There are two types of certificates within CDP that you must manage: public and private, also called host certificates.
- Public certificates are Let's Encrypt-issued certificates for Data Hub and Data Lake clusters. These certificates are available on port 443 (HTTPS) of the cluster and responsible for enabling TLS in front of Knox and other available services on that port. They are valid for 90 days, and CDP does not give an automated warning message about the expiration of public certificates.
- Private certificates, or host certificates, are certificates created during cluster provisioning for every host with Auto-TLS. Private/host certificates have a default expiration date of one year. As private certificates get closer to expiration, the CDP UI displays a warning that the certificate is about to expire.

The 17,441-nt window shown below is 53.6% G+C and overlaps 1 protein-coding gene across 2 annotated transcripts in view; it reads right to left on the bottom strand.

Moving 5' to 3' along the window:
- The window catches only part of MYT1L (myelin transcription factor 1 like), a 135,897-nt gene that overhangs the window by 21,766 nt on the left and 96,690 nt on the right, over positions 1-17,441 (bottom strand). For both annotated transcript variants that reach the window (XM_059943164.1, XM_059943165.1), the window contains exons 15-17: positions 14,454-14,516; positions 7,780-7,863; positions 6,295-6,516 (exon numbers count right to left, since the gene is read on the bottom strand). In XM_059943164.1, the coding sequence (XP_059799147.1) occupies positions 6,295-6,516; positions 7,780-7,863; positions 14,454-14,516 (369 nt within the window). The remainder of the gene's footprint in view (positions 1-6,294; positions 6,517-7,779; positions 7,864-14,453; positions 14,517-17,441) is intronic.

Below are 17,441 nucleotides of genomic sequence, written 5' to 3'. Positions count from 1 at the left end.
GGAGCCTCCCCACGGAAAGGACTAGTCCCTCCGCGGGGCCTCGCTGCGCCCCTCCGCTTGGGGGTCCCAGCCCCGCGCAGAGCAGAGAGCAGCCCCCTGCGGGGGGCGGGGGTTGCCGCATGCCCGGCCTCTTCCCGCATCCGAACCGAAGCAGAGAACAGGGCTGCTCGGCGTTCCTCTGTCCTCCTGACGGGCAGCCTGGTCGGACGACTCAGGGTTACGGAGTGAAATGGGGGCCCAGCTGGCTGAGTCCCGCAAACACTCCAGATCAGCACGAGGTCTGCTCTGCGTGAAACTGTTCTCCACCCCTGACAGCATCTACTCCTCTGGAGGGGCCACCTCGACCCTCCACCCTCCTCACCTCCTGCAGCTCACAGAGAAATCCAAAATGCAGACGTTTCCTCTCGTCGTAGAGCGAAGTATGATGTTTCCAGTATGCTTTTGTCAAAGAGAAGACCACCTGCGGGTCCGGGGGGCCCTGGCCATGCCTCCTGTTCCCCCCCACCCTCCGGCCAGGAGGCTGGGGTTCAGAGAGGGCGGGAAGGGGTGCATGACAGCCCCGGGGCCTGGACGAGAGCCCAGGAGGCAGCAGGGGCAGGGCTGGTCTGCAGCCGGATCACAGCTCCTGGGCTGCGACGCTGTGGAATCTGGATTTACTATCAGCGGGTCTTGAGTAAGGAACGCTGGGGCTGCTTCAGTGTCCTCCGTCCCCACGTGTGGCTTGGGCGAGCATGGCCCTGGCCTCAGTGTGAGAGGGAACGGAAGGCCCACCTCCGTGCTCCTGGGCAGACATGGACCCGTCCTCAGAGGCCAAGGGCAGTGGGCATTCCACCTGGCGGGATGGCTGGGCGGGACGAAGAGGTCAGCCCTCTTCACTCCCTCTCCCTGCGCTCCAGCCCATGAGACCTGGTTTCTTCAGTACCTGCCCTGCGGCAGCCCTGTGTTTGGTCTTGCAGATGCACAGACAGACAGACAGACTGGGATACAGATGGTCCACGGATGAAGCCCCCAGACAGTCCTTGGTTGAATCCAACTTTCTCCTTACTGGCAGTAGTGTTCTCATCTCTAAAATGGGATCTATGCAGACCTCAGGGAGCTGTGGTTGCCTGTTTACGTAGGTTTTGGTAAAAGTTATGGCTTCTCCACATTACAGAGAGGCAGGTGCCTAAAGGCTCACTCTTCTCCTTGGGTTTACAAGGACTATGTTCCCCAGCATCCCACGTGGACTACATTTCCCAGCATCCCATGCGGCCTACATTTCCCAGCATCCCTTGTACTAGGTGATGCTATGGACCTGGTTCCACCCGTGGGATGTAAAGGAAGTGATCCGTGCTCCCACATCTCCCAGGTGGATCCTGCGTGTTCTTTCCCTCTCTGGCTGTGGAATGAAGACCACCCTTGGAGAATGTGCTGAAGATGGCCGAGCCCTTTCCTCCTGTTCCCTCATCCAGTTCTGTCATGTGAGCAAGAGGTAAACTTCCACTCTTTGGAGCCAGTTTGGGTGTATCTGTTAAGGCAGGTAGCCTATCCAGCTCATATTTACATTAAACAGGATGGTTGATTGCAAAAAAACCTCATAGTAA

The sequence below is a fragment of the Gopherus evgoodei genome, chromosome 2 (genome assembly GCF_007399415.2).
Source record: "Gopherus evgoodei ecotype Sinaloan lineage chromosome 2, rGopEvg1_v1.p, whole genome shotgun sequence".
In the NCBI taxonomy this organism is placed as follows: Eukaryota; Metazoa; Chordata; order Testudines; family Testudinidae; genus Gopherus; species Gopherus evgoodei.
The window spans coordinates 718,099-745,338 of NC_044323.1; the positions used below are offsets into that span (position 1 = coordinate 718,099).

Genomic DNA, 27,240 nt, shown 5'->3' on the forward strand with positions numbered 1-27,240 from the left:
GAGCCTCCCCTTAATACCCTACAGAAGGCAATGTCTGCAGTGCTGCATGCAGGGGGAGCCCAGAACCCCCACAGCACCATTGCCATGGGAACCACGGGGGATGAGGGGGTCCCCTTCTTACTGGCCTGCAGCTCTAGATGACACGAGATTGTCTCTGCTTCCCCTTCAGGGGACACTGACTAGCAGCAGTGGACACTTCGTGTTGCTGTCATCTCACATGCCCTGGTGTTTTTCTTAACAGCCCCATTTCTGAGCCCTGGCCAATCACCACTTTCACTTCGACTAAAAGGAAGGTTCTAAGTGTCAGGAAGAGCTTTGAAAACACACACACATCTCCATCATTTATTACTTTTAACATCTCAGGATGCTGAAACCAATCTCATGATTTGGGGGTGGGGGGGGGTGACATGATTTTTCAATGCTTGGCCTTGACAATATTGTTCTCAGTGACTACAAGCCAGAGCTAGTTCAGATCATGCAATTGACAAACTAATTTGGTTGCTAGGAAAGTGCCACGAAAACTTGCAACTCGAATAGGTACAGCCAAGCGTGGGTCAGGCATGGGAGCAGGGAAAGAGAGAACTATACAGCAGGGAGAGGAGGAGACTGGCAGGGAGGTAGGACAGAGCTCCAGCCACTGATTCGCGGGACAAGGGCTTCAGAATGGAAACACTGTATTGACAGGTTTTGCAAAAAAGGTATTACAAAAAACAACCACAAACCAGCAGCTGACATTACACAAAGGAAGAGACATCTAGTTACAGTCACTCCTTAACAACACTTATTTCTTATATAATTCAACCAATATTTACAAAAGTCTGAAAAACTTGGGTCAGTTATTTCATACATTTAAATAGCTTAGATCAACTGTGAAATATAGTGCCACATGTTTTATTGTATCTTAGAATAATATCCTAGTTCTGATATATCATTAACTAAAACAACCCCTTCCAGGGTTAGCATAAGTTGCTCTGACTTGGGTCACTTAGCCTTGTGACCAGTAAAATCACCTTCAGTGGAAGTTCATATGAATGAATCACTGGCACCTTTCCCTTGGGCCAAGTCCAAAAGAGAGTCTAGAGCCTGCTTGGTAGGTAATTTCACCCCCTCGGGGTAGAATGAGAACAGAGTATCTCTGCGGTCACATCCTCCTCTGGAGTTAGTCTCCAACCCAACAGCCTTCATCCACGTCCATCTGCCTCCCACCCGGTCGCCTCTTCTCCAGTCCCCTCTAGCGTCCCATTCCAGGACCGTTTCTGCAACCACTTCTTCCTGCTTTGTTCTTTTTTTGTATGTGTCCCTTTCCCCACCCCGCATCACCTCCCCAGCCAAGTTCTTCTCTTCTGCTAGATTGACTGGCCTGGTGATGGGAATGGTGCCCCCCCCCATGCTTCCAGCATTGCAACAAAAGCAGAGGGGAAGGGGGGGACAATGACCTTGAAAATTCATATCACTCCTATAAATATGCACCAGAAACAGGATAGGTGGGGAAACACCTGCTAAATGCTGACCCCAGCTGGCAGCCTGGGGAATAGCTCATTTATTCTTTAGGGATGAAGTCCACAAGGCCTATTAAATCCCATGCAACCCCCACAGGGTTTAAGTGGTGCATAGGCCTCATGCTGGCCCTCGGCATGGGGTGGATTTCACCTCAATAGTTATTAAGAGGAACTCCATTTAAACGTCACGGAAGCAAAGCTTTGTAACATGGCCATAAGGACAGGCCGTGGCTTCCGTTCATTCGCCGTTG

Though the CDP UI displays a warning about the expiration of private/host certificates, you are still responsible for renewing them through the UI or CDP CLI. After the certificates expire, the cluster is not functional, so you must renew them before expiration.
Public certificates must be renewed every 90 days and you are responsible for monitoring their expiration date. If a public certificate expires, you’ll receive a warning that your connection is not secure when you attempt to access a Data Lake or Data Hub cluster through the CDP UI.